The startup, which was founded in 2014, is a Public Benefit Corporation that sells children’s books and donates a book to a child in need for each three books it sells. BookBugs also tailors its monthly children’s book subscriptions to the interests and reading level of the child, which encourages literacy by increasing the reading difficulty of the books throughout the year.
BookBugs noted that its monthly subscribers doubled throughout the 2015 holiday season compared to the previous year.
“Corporate culture in America can be a potent source of good, if we can look past the quarterly bottom line to the broader, long-term impact we can have,” says Dave Rader, BookBugs’ Co-Founder and Chief Executive Officer. “But private industry’s reliance on large companies to make a global impact has left critical gaps in local communities. And companies at that scale may have a hard time providing customized support for each customer—in our case, young readers,” he added.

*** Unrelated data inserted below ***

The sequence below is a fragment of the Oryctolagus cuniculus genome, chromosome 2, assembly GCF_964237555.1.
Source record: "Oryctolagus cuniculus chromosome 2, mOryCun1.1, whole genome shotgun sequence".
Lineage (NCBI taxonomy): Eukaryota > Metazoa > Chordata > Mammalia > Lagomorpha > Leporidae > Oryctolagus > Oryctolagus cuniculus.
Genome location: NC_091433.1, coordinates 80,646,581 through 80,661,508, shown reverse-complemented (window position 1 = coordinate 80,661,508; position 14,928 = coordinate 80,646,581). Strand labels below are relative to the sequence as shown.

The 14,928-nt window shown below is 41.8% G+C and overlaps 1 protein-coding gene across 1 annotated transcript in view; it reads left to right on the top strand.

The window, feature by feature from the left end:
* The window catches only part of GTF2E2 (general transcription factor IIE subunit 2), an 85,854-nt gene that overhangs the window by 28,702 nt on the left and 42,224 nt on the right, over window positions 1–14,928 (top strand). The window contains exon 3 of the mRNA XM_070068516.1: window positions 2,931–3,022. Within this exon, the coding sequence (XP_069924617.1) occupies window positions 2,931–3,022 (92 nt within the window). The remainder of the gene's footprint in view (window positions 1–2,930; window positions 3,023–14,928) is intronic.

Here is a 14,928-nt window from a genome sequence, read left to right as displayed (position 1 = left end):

According to BookBugs, studies show that 80% of preschool and after-school programs serving low-income populations have no age-appropriate books for their children, and 61 percent of low-income families have no children’s books at home.
“The collective impact of schools, non-profits, and the private sector can come together to create big change in childhood literacy. We’re tackling the book gap, filling a role that many non-profits can’t afford, and neither for-profits nor government are fully incentivized to take on,” says Ryan Greer, Chief Operating Officer and Director of Social Impact at BookBugs.
BookBugs notes that there is only one book per 300 children in some communities in the U.S. and hopes to close the book gap.
“Getting a book into a child’s hands is great. Creating a market to do that sustainably is better,” emphasized Greer. “But we also need to make sure the books we’re giving to our communities’ children are those likely to stimulate intellectual growth and create a generation of engaged readers.”
To learn more about the company, read our interview with BookBugs Co-Founder and Chief Executive Officer Dave Rader.